Born in 1888 as the youngest of nine siblings, Walter Owen Bentley – who preferred to be called WO – was destined for a life in motion.
At the age of nine he was dismantling bicycles to see how they worked, and by 16 had an apprenticeship on the railways hurling coal into the firebox to keep the pressure up.
But he soon left life on the tracks behind and went into business with his brother, importing French cars made by Doriot, Flandrin & Parant (DFP).
On a visit to their offices in France, WO discovered a paperweight made of aluminium and wondered whether this lightweight material would be suitable for use in cars.
His curiosity paid off, as he created new lightweight pistons which enabled him to set a new 89.7 mph record for a flying mile.
When the First World War broke out, WO used this knowledge to his advantage.
As a captain in the Royal Naval Air Service, he used his aluminium pistons to create an engine for fighter aircraft that was significantly more powerful and reliable than previous versions.
The first Bentley Rotary engine, the BR 1, became the most successful British fighter aircraft of the war.
Back on land, WO was rewarded with an MBE and £8,000, giving him the capital he needed to start his own car company. And so, on July 10 1919, Bentley Motors was born.
Though the firm has changed hands several times since then, 2019 marks 100 years of the esteemed brand and Bentley enthusiasts around the UK have been inspired to look back on the history of their own cars.
Ian Murray, from Elgin, has been driving a Bentley 3-4 1/2 litre for the last 20 years – though technically it only became his in February of this year.
“It originally belonged to a family friend who is in his 80s now,” Ian explained.
“His name is John Fry and I used to drive him to different events and such in it.
“It’s a great old thing and had been in John’s family for 86 years after his father, Jack Fry, bought it in 1933.”
Jack owned it from 1933 until 1970, at which time John inherited it. As old age approached, John decided to sign the car over to his own son, Benjamin.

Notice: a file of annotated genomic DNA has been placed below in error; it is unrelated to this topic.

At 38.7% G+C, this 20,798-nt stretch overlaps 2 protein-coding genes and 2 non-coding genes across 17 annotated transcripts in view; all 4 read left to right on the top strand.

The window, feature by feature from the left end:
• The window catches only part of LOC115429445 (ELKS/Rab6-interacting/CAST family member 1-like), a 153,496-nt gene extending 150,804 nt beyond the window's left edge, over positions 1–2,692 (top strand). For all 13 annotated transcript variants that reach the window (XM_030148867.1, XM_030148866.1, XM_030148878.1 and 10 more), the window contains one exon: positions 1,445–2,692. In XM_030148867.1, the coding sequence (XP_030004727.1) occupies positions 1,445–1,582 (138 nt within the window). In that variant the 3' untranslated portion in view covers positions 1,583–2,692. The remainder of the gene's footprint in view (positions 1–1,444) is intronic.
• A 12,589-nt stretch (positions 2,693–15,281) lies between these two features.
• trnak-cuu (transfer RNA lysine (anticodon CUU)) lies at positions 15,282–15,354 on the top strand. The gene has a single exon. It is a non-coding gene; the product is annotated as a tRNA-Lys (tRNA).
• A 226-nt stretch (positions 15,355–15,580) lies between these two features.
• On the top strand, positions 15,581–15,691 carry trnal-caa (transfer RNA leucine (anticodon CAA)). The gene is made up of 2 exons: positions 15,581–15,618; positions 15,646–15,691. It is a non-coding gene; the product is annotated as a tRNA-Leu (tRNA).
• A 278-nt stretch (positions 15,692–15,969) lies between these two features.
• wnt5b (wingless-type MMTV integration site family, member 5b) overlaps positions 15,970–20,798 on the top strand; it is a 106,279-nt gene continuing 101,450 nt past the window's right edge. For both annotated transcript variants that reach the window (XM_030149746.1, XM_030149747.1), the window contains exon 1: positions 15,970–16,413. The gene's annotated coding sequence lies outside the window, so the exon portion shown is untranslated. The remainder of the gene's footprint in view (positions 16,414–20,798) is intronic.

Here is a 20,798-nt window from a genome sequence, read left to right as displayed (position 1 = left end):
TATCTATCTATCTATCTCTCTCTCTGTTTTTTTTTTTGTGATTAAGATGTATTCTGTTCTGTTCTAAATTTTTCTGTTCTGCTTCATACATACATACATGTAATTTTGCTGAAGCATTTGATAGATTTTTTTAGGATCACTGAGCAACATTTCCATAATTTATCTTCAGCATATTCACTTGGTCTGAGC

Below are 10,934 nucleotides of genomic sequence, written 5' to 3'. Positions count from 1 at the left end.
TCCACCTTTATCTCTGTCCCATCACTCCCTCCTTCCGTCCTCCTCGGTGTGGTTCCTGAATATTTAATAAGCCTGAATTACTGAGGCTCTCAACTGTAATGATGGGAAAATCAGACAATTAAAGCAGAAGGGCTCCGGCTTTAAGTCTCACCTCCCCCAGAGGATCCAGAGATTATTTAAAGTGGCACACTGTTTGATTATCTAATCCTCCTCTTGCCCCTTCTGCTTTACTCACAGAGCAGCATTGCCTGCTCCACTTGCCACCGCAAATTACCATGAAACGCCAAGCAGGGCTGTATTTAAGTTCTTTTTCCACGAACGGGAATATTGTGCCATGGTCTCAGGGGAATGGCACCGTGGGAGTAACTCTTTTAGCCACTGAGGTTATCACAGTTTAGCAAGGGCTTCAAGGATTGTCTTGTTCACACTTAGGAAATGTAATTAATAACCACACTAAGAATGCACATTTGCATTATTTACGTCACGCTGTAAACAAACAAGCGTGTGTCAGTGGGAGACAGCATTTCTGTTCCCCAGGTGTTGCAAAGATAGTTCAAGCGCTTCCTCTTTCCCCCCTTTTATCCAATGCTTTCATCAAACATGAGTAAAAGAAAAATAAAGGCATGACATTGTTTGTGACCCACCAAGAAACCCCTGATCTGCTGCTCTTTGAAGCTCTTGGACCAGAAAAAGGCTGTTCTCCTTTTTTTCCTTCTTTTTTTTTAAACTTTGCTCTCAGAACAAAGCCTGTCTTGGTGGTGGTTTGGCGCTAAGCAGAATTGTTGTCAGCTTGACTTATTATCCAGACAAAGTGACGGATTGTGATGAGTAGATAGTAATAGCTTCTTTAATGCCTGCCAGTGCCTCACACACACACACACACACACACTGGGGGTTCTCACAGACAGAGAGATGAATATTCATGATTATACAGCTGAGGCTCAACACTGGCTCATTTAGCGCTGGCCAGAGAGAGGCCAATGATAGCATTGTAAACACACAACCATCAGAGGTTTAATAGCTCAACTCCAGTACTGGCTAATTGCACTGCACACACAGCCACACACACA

“Ben doesn’t have much of an interest in the thing though,” said Ian.
“He lives in London with a young family and a mortgage… He just can’t give the car the attention it deserves.
“John wasn’t sure what to do with it, but he knew he certainly didn’t want it put on the open market.”
And John had good reason for being protective of his father’s precious car.
According to historical documentation, it was the 54th Bentley ever made and the 28th oldest surviving car today.
“We think it’s the second-oldest Bentley in Scotland,” said Ian.
“All the chassis are numbered – this one being number 54 – so you can check quite easily.
“Chassis number 45 is owned by a friend of mine in the Borders.
“It makes it even more special when you learn that the first 10 or so chassis made were mostly broken up by WO Bentley.
“They were early experimental cars and he didn’t want his name attached to anything which was less than perfect.”
Back in 1933, John’s father Jack had the task of overhauling the car, which wasn’t in great condition.
He was able to buy some parts of Old Number 7, the racing Bentley famous for winning the Le Mans 24 Hour Grand Prix d’Endurance race in 1927, which he built into his own car.
The exhaust pipe also had an interesting past life, having come off the very first Bentley Blower driven by Henry Birkin, before being fixed to Jack’s car.
“We know this because Jack had written it all down,” said Ian, “and John kept all the details safe.
“The car also raced itself at Le Mans in 1936, and during the war was in service with the Chichester Auxiliary Fire Service with Jack at the wheel.”
Thanks to its full and varied life, the Bentley has picked up a couple of bumps and bruises along the way, but Ian is reluctant to smooth out its scars.
“It’s a bit scruffy here and there – I know lots of people would be keen to rip the whole body off and replace it for a more ‘aesthetically pleasing’ one,” he said.
“But this body has been with the car for so long, to remove it would be like erasing its history.”
Speaking of history, Ian still remembers the first time he saw the Bentley some 25 years ago.
“I was a Church of Scotland Minister in Blair Atholl at the time,” he said, “and had a classic Rolls-Royce I’d sometimes drive to work.
“A member of the congregation said there was an old Bentley parked outside one afternoon, but by the time I got out it was nowhere to be seen.
“Not long after that I was out in the Rolls and broke down.
“Who should round the corner at that exact moment but John in his Bentley.
“After that we became great friends and it was truly an honour when he said he wanted me to have the Bentley.”
And Ian has been sure to take good care of it since ownership passed over earlier this year.
His first big outing was joining a cavalcade of 70 other Bentleys on a centenary drive from John O’Groats to London in March.
The bearded cleric even wrote a “Bentley Prayer” for the occasion:
May the road rise up to meet you,
May the wind be always at your back,
May the sun shine warm upon your faces,
And the rain fall softly upon your bonnet
And until we meet again
May the spirit of WO be with you